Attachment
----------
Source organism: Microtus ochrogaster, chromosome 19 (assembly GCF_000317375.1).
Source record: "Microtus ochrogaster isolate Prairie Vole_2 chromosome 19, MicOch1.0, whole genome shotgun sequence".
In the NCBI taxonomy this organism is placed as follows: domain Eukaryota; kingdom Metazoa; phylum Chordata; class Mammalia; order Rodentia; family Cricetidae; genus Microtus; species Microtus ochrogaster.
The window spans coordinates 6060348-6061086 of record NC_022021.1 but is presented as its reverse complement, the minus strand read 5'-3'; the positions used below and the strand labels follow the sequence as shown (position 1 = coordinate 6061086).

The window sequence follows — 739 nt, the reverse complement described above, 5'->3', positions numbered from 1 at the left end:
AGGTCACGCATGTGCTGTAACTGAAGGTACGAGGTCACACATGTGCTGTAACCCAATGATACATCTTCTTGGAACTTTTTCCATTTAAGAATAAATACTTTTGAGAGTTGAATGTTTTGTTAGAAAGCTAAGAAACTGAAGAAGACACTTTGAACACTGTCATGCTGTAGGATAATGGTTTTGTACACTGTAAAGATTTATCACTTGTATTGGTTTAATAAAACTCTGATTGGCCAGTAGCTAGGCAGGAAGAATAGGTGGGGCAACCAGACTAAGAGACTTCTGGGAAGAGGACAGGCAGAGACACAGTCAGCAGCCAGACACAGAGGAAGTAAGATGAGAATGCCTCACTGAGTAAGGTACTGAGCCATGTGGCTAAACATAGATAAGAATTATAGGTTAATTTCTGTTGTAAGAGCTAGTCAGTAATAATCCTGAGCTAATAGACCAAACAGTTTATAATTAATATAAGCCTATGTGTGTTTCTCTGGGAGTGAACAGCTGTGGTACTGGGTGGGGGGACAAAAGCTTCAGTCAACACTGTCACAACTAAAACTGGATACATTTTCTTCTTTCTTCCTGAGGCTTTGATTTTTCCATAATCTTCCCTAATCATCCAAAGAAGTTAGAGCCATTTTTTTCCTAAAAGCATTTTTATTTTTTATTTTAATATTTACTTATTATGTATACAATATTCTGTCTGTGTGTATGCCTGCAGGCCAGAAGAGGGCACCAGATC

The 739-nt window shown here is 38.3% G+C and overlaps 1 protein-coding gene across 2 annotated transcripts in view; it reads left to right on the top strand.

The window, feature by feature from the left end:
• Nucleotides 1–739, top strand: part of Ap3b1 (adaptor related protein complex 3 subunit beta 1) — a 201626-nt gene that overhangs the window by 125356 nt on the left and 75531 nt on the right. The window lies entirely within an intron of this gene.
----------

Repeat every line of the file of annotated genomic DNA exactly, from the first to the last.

Source organism: Microtus ochrogaster, chromosome 19 (assembly GCF_000317375.1).
Source record: "Microtus ochrogaster isolate Prairie Vole_2 chromosome 19, MicOch1.0, whole genome shotgun sequence".
In the NCBI taxonomy this organism is placed as follows: domain Eukaryota; kingdom Metazoa; phylum Chordata; class Mammalia; order Rodentia; family Cricetidae; genus Microtus; species Microtus ochrogaster.
The window spans coordinates 6060348-6061086 of record NC_022021.1 but is presented as its reverse complement, the minus strand read 5'-3'; the positions used below and the strand labels follow the sequence as shown (position 1 = coordinate 6061086).

The window sequence follows — 739 nt, the reverse complement described above, 5'->3', positions numbered from 1 at the left end:
AGGTCACGCATGTGCTGTAACTGAAGGTACGAGGTCACACATGTGCTGTAACCCAATGATACATCTTCTTGGAACTTTTTCCATTTAAGAATAAATACTTTTGAGAGTTGAATGTTTTGTTAGAAAGCTAAGAAACTGAAGAAGACACTTTGAACACTGTCATGCTGTAGGATAATGGTTTTGTACACTGTAAAGATTTATCACTTGTATTGGTTTAATAAAACTCTGATTGGCCAGTAGCTAGGCAGGAAGAATAGGTGGGGCAACCAGACTAAGAGACTTCTGGGAAGAGGACAGGCAGAGACACAGTCAGCAGCCAGACACAGAGGAAGTAAGATGAGAATGCCTCACTGAGTAAGGTACTGAGCCATGTGGCTAAACATAGATAAGAATTATAGGTTAATTTCTGTTGTAAGAGCTAGTCAGTAATAATCCTGAGCTAATAGACCAAACAGTTTATAATTAATATAAGCCTATGTGTGTTTCTCTGGGAGTGAACAGCTGTGGTACTGGGTGGGGGGACAAAAGCTTCAGTCAACACTGTCACAACTAAAACTGGATACATTTTCTTCTTTCTTCCTGAGGCTTTGATTTTTCCATAATCTTCCCTAATCATCCAAAGAAGTTAGAGCCATTTTTTTCCTAAAAGCATTTTTATTTTTTATTTTAATATTTACTTATTATGTATACAATATTCTGTCTGTGTGTATGCCTGCAGGCCAGAAGAGGGCACCAGATC

The 739-nt window shown here is 38.3% G+C and overlaps 1 protein-coding gene across 2 annotated transcripts in view; it reads left to right on the top strand.

The window, feature by feature from the left end:
• Nucleotides 1–739, top strand: part of Ap3b1 (adaptor related protein complex 3 subunit beta 1) — a 201626-nt gene that overhangs the window by 125356 nt on the left and 75531 nt on the right. The window lies entirely within an intron of this gene.